Experts Disagree Over School Integration

BY ERIN ARCHERD

Even those united in the cause of improving schools have trouble on agreeing how best to do so, was the lesson at a Monday panel on integration. The researchers, lawyers, politicians, and activists discussed and debated socioeconomic and race-based school integration, and were far from reaching a consensus.

Professor Minnow gave a brief introduction of the speakers and emphasized that although the panelists were focusing on the Cambridge socioeconomic school integration plan, it was a national issue, particularly in light of plans currently before the Supreme Court that factor in race.

The speakers began by giving brief presentations of socioeconomic school integration issues. Richard Kahlenberg, Senior Fellow at the Century Foundation and HLS ’89, mentioned he had taken Minnow’s class his 1L year.

“I still remember it. I was the very first person to be called on the first day of class and I flubbed the question.”

Kahlenberg went on to describe a world in which there are two systems of public schooling, one for the rich and one for the poor. He believed that poor academic performance was more about poverty than about race.

“40 years ago, researchers found the most important predictor of achievement was the socioeconomic status of the student’s family and second most was socioeconomic status of schools,” he said. “These schools had more positive peer influence, fewer discipline problems, active parents, and attracted the best teachers. Racial difficulties arise not when there are too many African-Americans, but rather when you have concentrations of poverty. It’s not that black children do better, but that poor children do better in middle class schools.”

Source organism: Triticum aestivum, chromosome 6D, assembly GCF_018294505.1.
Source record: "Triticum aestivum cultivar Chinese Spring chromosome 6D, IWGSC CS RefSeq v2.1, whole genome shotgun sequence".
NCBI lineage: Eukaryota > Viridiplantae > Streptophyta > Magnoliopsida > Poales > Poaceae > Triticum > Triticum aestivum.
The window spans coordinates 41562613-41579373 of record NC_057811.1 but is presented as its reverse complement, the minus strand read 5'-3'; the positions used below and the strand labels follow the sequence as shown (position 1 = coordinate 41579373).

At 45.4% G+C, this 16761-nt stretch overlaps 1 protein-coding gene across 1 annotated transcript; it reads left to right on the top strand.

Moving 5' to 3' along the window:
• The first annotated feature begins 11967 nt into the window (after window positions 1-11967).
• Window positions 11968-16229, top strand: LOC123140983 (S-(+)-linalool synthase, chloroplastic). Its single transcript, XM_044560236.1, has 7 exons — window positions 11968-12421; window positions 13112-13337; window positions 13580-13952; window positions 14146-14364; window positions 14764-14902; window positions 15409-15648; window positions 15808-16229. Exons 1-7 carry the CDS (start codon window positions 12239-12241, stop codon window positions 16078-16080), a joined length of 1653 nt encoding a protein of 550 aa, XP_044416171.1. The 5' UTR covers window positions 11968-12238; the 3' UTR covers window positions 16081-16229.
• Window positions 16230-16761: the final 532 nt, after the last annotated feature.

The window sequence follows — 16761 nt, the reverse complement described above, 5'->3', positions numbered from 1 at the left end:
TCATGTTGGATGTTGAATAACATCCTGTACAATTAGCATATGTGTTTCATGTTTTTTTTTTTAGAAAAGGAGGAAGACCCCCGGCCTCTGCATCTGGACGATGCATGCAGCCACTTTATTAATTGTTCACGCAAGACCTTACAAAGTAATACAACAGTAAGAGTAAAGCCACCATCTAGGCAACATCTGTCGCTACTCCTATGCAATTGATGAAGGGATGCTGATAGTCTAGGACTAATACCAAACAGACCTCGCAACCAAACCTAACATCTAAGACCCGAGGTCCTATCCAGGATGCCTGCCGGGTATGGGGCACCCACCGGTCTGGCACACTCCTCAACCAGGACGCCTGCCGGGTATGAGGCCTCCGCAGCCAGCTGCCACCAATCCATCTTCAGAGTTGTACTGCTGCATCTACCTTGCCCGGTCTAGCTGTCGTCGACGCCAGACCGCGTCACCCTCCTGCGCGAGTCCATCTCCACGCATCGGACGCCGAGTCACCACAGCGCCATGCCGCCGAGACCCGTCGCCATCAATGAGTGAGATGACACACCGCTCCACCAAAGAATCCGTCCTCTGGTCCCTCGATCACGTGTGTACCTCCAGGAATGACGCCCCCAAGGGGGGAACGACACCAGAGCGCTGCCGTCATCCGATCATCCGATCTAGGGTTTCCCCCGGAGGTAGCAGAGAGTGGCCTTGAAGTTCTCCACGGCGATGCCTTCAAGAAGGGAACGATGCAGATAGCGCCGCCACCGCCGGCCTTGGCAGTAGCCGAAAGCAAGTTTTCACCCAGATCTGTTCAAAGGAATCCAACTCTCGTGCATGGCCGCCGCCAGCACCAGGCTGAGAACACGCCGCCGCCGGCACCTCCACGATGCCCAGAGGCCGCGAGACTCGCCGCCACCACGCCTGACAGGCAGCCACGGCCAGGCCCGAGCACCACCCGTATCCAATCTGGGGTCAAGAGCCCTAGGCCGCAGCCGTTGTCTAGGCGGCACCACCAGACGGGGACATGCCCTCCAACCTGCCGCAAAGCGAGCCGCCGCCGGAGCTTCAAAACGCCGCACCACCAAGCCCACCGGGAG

Dennis Parker, Director of the ACLU’s National Racial Justice Program, hoped that the Supreme Court would not force schools into a position in which socioeconomic considerations only and not race could be taken into account when placing students.

“Will use of socioeconomic status reduce the achievement gap?” he asked. “I believe it will in part do that. But I believe that racial and ethnic isolation also have an effect. The problem with the formulation is that it underestimates the powerful effect of continued racial isolation in society today.”

Anthony Galluccio, former Cambridge Mayor and School Board Chair, contended that segregation was alive and well in Cambridge, and noted the self-segregation that came with school choice.

“I would maintain that taking away choice made a difference in our high schools. The reality: spreading middle class parents through the system made all the difference in academic performance, teacher accountability, and principal accountability,” he said. “In a city that has a perfect balance of kids, during race-based desegregation, people resegregated themselves. In a city with poor white kids, Latinos, and African-Americans, it didn’t work.”

Kathy Reddick, President of the Cambridge Chapter of the NAACP, detailed the history of magnet schools designed to entice middle class white parents to send their children to inner city schools. The benefits of these programs have yet to be felt by minority students.